Malaysiakini
OPINIONS

Anti-Semitism and mainstream Malay politics

S Thayaparan

Published
Modified 17 Feb 2018, 6:29 am

“The anti-Semites who called themselves patriots introduced that new species of national feeling which consists primarily in a complete whitewash of one's own people and a sweeping condemnation of all others.”

― Hannah Arendt, ‘The Origins of Totalitarianism’

COMMENT | David Roet who led the Israeli delegation to a United Nations event in Kuala Lumpur – the first in 50-something odd years – had this to say about Malaysia - “I have great hopes for good relations between our two countries in the future”, adding that he had found “many similarities between Israelis and Malaysians. A multifaceted society of people from different backgrounds working together for a better future.”

Even though Malaysia was a “tough nut to crack”, I give credit to the Najib administration for sensibly following international norms - not to mention, UN obligations - by allowing Israel to participate in this forum even though the Foreign Ministry in a cowardly manner attempted to deflect from this obligation when confronted with the predictable bigoted rhetoric from Amanah and PKR.

Meanwhile, what does the so-called “moderate” Islamic party, Amanah, think of all of this? They want to know if Malaysia is having an “affair” with Israel. The cherry on the horse manure cake is when Amanah’s Raja Kamarul Bahrin Shah said, "Or is (Prime Minister) Najib (Abdul Razak) so eager to follow in the footsteps of the Saudi Arabian government which reportedly has close ties to Israel?”

Really, Saudi Arabia? The country which has since conceded that it has intentionally supported radical Muslim groups all around the world is now the whipping boy for Islamists wanting to outdo each in domestic politics? Isn't it strange how Amanah and PAS sound so much alike?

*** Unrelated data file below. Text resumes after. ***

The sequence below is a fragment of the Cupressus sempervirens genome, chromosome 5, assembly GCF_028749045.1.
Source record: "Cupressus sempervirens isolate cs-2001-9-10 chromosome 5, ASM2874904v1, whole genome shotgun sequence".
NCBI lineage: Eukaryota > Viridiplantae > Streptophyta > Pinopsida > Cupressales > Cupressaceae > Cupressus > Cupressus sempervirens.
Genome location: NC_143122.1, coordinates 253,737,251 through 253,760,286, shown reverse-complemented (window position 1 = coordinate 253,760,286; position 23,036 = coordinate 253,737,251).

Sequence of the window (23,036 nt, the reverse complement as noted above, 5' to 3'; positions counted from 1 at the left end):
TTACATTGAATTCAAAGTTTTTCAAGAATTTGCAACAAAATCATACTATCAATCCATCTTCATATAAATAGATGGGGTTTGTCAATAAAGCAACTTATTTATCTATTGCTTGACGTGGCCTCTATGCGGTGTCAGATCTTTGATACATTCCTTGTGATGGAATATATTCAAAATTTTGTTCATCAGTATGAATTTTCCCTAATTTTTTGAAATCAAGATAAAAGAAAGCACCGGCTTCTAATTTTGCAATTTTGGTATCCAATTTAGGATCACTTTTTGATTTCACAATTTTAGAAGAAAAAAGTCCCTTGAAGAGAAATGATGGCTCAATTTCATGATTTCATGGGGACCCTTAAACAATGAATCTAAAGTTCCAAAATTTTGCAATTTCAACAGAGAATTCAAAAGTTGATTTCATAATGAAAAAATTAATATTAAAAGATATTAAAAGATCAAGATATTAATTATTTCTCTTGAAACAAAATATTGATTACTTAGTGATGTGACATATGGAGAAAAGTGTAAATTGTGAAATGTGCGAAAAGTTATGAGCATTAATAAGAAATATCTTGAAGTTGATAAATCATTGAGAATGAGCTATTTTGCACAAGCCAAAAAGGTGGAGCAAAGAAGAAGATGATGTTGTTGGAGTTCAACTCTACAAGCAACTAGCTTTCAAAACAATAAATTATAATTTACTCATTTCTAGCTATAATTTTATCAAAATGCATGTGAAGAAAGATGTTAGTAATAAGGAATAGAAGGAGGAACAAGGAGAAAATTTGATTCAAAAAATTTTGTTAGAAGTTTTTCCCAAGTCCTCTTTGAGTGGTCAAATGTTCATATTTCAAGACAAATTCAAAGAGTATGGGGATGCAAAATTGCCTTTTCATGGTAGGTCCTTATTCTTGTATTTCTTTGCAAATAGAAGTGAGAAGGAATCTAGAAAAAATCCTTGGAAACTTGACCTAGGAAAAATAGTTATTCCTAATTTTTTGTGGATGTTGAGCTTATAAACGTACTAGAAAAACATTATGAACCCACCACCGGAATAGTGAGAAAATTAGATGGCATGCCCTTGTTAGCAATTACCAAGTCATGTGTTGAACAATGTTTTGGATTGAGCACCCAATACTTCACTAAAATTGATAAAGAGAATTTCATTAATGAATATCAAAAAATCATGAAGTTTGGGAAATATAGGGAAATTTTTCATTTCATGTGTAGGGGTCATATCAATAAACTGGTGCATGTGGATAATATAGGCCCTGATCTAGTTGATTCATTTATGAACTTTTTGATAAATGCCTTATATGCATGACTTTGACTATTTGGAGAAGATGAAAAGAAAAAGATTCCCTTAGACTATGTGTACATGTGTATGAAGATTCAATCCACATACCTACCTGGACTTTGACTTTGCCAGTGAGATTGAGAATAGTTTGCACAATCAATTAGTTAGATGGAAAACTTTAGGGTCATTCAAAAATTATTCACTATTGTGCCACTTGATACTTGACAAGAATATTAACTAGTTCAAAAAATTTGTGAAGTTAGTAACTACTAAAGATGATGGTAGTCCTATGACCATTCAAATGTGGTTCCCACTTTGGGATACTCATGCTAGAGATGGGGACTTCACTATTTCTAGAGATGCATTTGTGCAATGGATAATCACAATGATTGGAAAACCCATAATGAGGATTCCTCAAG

I contend that the only challenge to the country’s dignity is having people who make stupid anti-Semitic remarks like what Amanah and PKR have done with this issue.

Anti-Semitism is mainstream in Malay politics. Anything wrong with the Muslim world is blamed on the Jews. We have hosted despotic theocratic regimes. We have welcomed religious tyrants. We have courted religious fanatics. We have embraced religious extremists who mock the religions of the non-Muslims in this country.

Yet when the only real democracy in the Middle East comes a calling, the Islamists use it as a weapon against Malay power structures in an attempt to appear “more Islamic” than their brethren.

While axiomatic, I will nonetheless draw a distinction between anti-Semitism and anti-Zionism. Muslims and Jews, depending on their ideological perspectives, love to conflate the two. While most "pro-Palestinian" advocates fall in the latter category, there is enough empirical evidence to suggest that when it comes to the Islamic dialectic on the Palestinian issue, anti-Semitism and anti-Zionism are not mutually exclusive and, of course, it gets muddier when you consider the wider geopolitical context of this issue...

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